I just finished watching Microsoft’s press conference at E3 and I can’t help but feel… what a bunch of copy cats. All their demoed games for the Kinect (former Project Natal) has been done before; the sports, the fitness, the driving, etc. If you have a Wii, you have played all those games before, even the logo for Kinect Sports looked exactly like the Wii Sports logo. Next, I’m starting to think… haven’t this whole concept of using a camera and ‘putting you in the game’ been done before? And sure enough, the Eye Toy for the Playstation 2 pops into my head moments later. With the next gen technology Sony released a sequel to the Eye Toy called the PS Eye, and I thought I would do a comparison between the upcoming Kinect, and Sony’s already released PSeye, just to break things down for you (and frankly, myself too). So here it goes.
- 60 hertz @ 640×480 pixels resolution, or 120 hertz @ 320×240 pixels resolution
- 2-setting fixed focus zoom lens (56 degrees, or 75 degrees)
- Gesture Recognition
- Face Recognition
- Head Tracking
- 3D tracking when combined with Playstation Move
- Voice recognition
- Multidimensional voice tracking
- Voice commands (possible through software)
- No actual specs (numbers) have been released for the camera
- Gesture recognition
- Face recognition
- Head tracking
- 3D-tracking (with use of IR-camera)
- Multiplayer tracking
- No actual specs (numbers) have been released for the microphone
- Voice recognition
- Voice commands
Even though there are no real specs released for Microsoft’s Kinect, it is quite clear that the two cameras are quite similar when it comes to hardware and possibilities. The big thing that sets the two apart is the 3D-tracking. Kinect has an IR-camera built in that can sense depth, whereas the PS Eye does not have this. But once the Playstation Move is released this fall, this will be implemented through the tracking of the controller. So what about the software?
- EyeCreate – Included with purchase of camera. It’s basically an image (moving or static images) editing software.
- The Eye of Judgement – This is a card game with actual physical cards (by the likes of Magic the Gathering), the camera recognizes what card you’re playing and it turns it into a cool-looking monster on the screen.
- EyePet – Tamagoochi in the 21st century. Play with your pet, feed it, draw it pictures that are scanned by the camera and turned into real life (read; digital) objects, etc.
- Tori-Emaki – Some type of weird (but beautiful) japanese drawing software.
- As of now, these are the most important games out for the PS Eye. A lot more games will be available once the Playstation Move is released, such as a Sports games, Fighting games, Sword-play, etc. Plus the PS Eye and Move will be compatible with a number of games not designed specifically for these peripherals such as Gran Turismo 5 and Killzone 3.
- Sports – Soccer, Volleyball, Ping pong, Bowling, etc. (sound familiar? hmm)
- Dance something something – Copy the moves on the screen, the camera will make sure you’re doing it right.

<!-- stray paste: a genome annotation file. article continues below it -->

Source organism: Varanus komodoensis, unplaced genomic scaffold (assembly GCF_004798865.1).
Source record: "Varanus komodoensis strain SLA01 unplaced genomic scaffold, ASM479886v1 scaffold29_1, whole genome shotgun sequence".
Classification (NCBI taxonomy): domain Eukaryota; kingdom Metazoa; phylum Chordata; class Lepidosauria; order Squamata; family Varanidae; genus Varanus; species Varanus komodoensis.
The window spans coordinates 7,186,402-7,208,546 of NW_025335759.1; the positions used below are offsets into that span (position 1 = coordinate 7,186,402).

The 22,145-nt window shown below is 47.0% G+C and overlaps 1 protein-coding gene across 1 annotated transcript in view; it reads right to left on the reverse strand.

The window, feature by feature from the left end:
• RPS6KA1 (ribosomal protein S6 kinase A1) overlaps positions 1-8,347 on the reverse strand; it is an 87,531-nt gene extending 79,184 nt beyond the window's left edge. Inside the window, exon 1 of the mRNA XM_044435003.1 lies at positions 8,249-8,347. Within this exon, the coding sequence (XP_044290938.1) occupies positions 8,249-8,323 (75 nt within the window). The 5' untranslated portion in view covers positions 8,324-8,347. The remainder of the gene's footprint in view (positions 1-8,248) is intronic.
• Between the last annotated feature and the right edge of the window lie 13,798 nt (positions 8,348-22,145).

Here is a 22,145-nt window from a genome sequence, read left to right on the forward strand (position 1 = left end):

- Fitness something something – Get fit using nothing but your body (sound familiar again?)
- Car racing something something – Steer your little cart through the tracks, using nothing but your hands at the 2/10 o clock positions.
When it comes to software, it’s hard to compare the two. If you look at simply the cameras, Kinect has the upper hand, but once you bring the PS Move into the picture everything changes. Kinect will have a very hard time to be implemented in regular videogames like FPS, sports games, etc. Whereas the Move can directly be implemented into regular videogames because it actually uses a controller. This was supposed to be a comparison of the two cameras alone, to show how everyone is going kookoo over Microsoft’s Kinect when it is nothing but a PS Eye on steroids, but it’s a hard thing to do when the PS Move is going to be a big part of the PS Eye’s future. The one thing that is cool with the Kinect is the Minority Report-type of menu system, navigating menus using only your hand is really cool and futuristic.
Another fun fact about this whole ‘war’ is that Sony was actually approached by the people that developed the Kinect camera, but declined the technology as they felt a controller was needed in order to fully enjoy videogames.
My prediction is, Kinect will be a fad, there is only so much that can be done with it and people will grow tired of it quite quickly, at least outside the menu navigation. The games demoed has been nothing original, if you own a Wii (which seems most people do at this point), getting a 360 and a Kinect will just be excessive. It’s very obvious that Microsoft has studied the Wii’s success very carefully and is trying to do anything to gain some of their market shares (Sony too for that matter with the Move). The one point where Microsoft fails though is the fact that the only games that sell on the Wii are their own, and there are numerous studies saying that Wii owners are the ones that play the least on their consoles, most likely because they grew tired of bowling after a while. I think Sony and the PS Move will have somewhat of the same fate, but the main difference here is that the Move actually can be implemented into REAL videogames such as Killzone 3. Some people don’t like that, but hey… don’t use it then. The fact is though, if the Move is as accurate as Sony claims, using it in an FPS or similar game can strengthen the experience by a whole lot. I remember the first time I played Metroid Prime 3 on the Wii, and it was just incredible how much more involved I felt. Just imagine how it will be with the graphics of Killzone 3, and the accuracy of the Move (and maybe even 3D). This will be impossible to experience with Kinect, are you going to use your finger as a gun? And the whole steering wheel without a steering wheel is really stupid as well… Nope, not going to cut it.